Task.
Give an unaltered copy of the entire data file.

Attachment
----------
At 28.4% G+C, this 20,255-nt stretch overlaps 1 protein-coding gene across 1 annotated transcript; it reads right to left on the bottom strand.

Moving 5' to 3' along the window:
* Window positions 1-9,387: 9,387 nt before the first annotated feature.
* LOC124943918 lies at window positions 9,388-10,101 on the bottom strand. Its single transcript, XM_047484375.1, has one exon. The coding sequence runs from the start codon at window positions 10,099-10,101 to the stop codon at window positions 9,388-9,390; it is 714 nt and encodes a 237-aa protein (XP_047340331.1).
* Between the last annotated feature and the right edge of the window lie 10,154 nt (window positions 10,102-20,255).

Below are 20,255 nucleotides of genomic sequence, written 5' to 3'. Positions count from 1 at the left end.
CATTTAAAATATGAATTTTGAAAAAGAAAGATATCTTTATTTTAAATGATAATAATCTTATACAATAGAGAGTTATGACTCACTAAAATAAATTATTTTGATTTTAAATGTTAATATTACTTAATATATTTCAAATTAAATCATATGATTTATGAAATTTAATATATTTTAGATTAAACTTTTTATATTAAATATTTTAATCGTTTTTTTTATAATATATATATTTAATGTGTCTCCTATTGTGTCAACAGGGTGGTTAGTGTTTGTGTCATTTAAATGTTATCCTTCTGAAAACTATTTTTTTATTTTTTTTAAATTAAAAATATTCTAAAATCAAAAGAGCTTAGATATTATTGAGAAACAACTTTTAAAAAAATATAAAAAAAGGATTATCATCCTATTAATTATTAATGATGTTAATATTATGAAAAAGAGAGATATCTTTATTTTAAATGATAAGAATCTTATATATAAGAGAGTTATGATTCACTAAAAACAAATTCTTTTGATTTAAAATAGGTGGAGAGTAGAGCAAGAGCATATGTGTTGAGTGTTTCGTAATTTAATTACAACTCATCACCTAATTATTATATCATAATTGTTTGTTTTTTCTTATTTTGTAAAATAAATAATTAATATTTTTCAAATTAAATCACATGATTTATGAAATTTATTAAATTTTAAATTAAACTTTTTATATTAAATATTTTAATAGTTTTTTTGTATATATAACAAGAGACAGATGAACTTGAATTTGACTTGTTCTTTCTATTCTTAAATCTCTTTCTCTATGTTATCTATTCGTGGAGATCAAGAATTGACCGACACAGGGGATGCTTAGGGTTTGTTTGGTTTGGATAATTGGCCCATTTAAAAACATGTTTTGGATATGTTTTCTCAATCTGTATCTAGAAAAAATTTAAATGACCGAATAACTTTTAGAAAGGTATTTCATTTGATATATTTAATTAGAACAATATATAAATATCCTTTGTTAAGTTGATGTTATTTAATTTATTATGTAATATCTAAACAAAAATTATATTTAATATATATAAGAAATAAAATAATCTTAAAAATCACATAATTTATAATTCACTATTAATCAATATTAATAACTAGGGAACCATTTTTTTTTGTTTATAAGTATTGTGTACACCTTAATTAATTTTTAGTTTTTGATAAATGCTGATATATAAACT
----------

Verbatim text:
At 28.4% G+C, this 20,255-nt stretch overlaps 1 protein-coding gene across 1 annotated transcript; it reads right to left on the bottom strand.

Moving 5' to 3' along the window:
* Window positions 1-9,387: 9,387 nt before the first annotated feature.
* LOC124943918 lies at window positions 9,388-10,101 on the bottom strand. Its single transcript, XM_047484375.1, has one exon. The coding sequence runs from the start codon at window positions 10,099-10,101 to the stop codon at window positions 9,388-9,390; it is 714 nt and encodes a 237-aa protein (XP_047340331.1).
* Between the last annotated feature and the right edge of the window lie 10,154 nt (window positions 10,102-20,255).

Below are 20,255 nucleotides of genomic sequence, written 5' to 3'. Positions count from 1 at the left end.
CATTTAAAATATGAATTTTGAAAAAGAAAGATATCTTTATTTTAAATGATAATAATCTTATACAATAGAGAGTTATGACTCACTAAAATAAATTATTTTGATTTTAAATGTTAATATTACTTAATATATTTCAAATTAAATCATATGATTTATGAAATTTAATATATTTTAGATTAAACTTTTTATATTAAATATTTTAATCGTTTTTTTTATAATATATATATTTAATGTGTCTCCTATTGTGTCAACAGGGTGGTTAGTGTTTGTGTCATTTAAATGTTATCCTTCTGAAAACTATTTTTTTATTTTTTTTAAATTAAAAATATTCTAAAATCAAAAGAGCTTAGATATTATTGAGAAACAACTTTTAAAAAAATATAAAAAAAGGATTATCATCCTATTAATTATTAATGATGTTAATATTATGAAAAAGAGAGATATCTTTATTTTAAATGATAAGAATCTTATATATAAGAGAGTTATGATTCACTAAAAACAAATTCTTTTGATTTAAAATAGGTGGAGAGTAGAGCAAGAGCATATGTGTTGAGTGTTTCGTAATTTAATTACAACTCATCACCTAATTATTATATCATAATTGTTTGTTTTTTCTTATTTTGTAAAATAAATAATTAATATTTTTCAAATTAAATCACATGATTTATGAAATTTATTAAATTTTAAATTAAACTTTTTATATTAAATATTTTAATAGTTTTTTTGTATATATAACAAGAGACAGATGAACTTGAATTTGACTTGTTCTTTCTATTCTTAAATCTCTTTCTCTATGTTATCTATTCGTGGAGATCAAGAATTGACCGACACAGGGGATGCTTAGGGTTTGTTTGGTTTGGATAATTGGCCCATTTAAAAACATGTTTTGGATATGTTTTCTCAATCTGTATCTAGAAAAAATTTAAATGACCGAATAACTTTTAGAAAGGTATTTCATTTGATATATTTAATTAGAACAATATATAAATATCCTTTGTTAAGTTGATGTTATTTAATTTATTATGTAATATCTAAACAAAAATTATATTTAATATATATAAGAAATAAAATAATCTTAAAAATCACATAATTTATAATTCACTATTAATCAATATTAATAACTAGGGAACCATTTTTTTTTGTTTATAAGTATTGTGTACACCTTAATTAATTTTTAGTTTTTGATAAATGCTGATATATAAACT